We captured these photos today of a honey bee nectaring on catmint (genus Nepeta). The bee was moving fast. To blur the wings, we set the shutter speed at 1/640 of a second with an f-stop of 13 and IS0 of 800.
But just how fast can a honey bee fly?
Its wings beat 230 times every second, according to Douglas Altshuler, a researcher at California Institute of Technology who co-authored research, "Short-Amplitude High-Frequency Wing Strokes Determine the Aerodynamics of Honeybee Flight," published in December 2005 in the Proceedings of the National Academy of Sciences.
"The honey bees have a rapid wing beat," he told LiveScience in an interview published in January 2006. "In contrast to the fruit fly that has one-eightieth the body size and flaps its wings 200 times each second, the much larger honeybee flaps its wings 230 times every second."
"And this was just for hovering," Altshuler said. "They also have to transfer pollen and nectar and carry large loads, sometimes as much as their body mass, for the rest of the colony."
The Hive and the Honey Bee, the "Bible" of beekeeping, indicates that a bee's flight speed averages about 15 miles per hour and they're capable of flying 20 miles per hour.
If they're not carrying nectar, pollen, water or propolis (plant resin), they'll fly much faster!
Honey bees are passionate about passion flowers (Passiflora).
The intricate tropical flower is their private merry-go-round, their favorite hide 'n seek place, their gathering spot.
If you've been around passion flower vines, you know they attract honey bees, carpenter bees and Gulf Fritillary butterflies.
It's a showy flower to be studied, to be admired, to be photographed.
Especially with honey bees circling it.
If you're on your way to Bodega Bay in Sonoma County, stop at Bodega Head and see all the yellow-faced bumble bees on a yellow coastal plant, Eriophyllum, commonly known as the woolly sunflower.
The bumble bees, Bombus vosnesenskii, are back and they particularly like the Eriophyllum. It's probably Eriophyllum staechadifolium, agreed Ellen Dean, curator of the UC Davis Center for Plant Diversity, and Ellen Zagory, director of horticulture at the UC Davis Arboretum.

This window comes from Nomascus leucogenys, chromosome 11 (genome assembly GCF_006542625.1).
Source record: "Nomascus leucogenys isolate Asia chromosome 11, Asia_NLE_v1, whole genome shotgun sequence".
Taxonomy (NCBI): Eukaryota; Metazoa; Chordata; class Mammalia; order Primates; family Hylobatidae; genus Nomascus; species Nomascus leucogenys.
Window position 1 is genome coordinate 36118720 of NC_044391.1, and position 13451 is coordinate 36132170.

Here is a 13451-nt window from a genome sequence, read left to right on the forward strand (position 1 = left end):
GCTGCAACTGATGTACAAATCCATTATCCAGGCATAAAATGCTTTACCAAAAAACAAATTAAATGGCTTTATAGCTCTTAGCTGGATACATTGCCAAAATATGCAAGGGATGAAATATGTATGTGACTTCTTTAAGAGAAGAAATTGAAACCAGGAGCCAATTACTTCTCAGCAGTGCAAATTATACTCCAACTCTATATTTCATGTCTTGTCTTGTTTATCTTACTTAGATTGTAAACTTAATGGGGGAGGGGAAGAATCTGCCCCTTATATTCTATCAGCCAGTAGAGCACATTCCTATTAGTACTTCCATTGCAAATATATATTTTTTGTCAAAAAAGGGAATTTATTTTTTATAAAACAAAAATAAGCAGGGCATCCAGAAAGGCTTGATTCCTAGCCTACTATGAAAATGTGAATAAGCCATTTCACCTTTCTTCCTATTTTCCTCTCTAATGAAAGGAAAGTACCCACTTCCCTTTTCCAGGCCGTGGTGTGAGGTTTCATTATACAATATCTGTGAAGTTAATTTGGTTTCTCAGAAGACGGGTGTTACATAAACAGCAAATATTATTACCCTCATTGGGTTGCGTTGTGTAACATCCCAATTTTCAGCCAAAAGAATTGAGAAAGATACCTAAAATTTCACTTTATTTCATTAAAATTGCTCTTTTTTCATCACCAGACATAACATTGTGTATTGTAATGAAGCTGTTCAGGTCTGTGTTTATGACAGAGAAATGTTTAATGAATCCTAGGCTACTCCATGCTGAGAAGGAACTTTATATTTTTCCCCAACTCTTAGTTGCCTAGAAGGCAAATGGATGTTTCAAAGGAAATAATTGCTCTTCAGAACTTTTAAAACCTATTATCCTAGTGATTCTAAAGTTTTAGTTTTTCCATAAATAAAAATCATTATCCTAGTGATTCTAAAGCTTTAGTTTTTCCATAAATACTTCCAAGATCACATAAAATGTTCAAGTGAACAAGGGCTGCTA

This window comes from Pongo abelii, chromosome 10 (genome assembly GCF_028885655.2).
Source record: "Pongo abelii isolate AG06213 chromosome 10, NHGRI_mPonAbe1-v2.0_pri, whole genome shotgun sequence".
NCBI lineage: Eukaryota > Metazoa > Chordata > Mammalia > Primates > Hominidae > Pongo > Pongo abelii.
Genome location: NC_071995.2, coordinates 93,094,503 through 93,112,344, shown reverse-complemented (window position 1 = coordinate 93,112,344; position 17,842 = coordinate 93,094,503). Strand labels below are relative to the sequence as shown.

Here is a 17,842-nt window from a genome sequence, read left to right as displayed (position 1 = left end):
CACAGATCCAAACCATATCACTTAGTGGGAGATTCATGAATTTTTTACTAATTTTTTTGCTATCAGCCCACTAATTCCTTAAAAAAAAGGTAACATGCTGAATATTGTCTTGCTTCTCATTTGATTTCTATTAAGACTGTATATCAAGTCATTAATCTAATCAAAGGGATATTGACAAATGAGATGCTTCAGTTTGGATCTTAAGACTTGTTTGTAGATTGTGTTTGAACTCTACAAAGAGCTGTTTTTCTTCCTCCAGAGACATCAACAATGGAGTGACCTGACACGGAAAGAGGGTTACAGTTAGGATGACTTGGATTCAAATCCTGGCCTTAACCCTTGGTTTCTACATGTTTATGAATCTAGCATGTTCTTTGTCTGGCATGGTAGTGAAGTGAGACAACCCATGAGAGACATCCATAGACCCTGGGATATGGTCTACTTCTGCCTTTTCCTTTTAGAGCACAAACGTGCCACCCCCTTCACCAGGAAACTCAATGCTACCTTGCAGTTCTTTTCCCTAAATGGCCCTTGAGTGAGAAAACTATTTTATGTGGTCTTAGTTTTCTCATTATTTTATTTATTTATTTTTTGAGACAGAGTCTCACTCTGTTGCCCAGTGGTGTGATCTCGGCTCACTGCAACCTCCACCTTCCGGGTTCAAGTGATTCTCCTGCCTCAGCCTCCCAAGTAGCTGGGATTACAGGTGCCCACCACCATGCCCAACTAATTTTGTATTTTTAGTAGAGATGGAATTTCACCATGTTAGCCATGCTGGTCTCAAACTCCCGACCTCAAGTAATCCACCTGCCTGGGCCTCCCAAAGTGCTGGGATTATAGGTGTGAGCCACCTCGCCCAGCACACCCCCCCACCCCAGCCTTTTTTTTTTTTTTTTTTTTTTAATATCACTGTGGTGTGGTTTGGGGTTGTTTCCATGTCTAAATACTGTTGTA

According to Calflora, it's also called lizard tail andseaside golden yarrow as well as seaside woolly sunflower.
We spotted a huge orange pollen load on one yellow-faced bumble bee. Saddle bags!
You never know what you'll see on a purple coneflower (Echinacea purpurea).
Honey bees. Check.
Sweat bees. Check.
But sometimes these rough-and-tumble blossoms are graced with a Western tiger swallowtail butterfly (Papilio rutulus).
This gorgeous yellow-and-black butterfly glides so delicately and so freely in our gardens that we want it to stay forever.
We spotted this one this morning in the half-acre Häagen-Dazs Honey Bee Haven, a bee friendly garden on Bee Biology Road, University of California, Davis. The garden, owned and operated by the UC Davis Department of Entomology and Nematology, is next to the Harry H. Laidlaw Jr. Honey Bee Research Facility.
The garden is open from dawn to dusk. Bring a camera, a hat, some sunscreen, and enjoy lunch at one of the picnic tables in the garden.
Maybe, just maybe, a Western tiger swallowtail, will flutter by.
It's one of the little pleasures of life.
They're ambush predators.
Here you are, a bee, touching down on a flower and little do you know there's a patient and persistent crab spider lying in wait.
Sometimes they're camouflaged, matching the color of a blossom, like a yellow crab spider on a gold coin, or a pinkish-white crab spider on sedum.
But there was no missing this white crab spider on a Mexican sunflower (Tithonia) last weekend. It stood out like a snowy owl perched on a crate of crimson pomegranates.
Crab spiders belong to the family Thomisidae and are often called "flower crab spiders." They're not web weavers or jumping spiders. They're ambush specialists that trap unsuspecting prey.
If you're wondering why some honey bees, leafcutter bees, blue orchard bees or sweat bees don't go home at night, the crab spider is one of the reasons.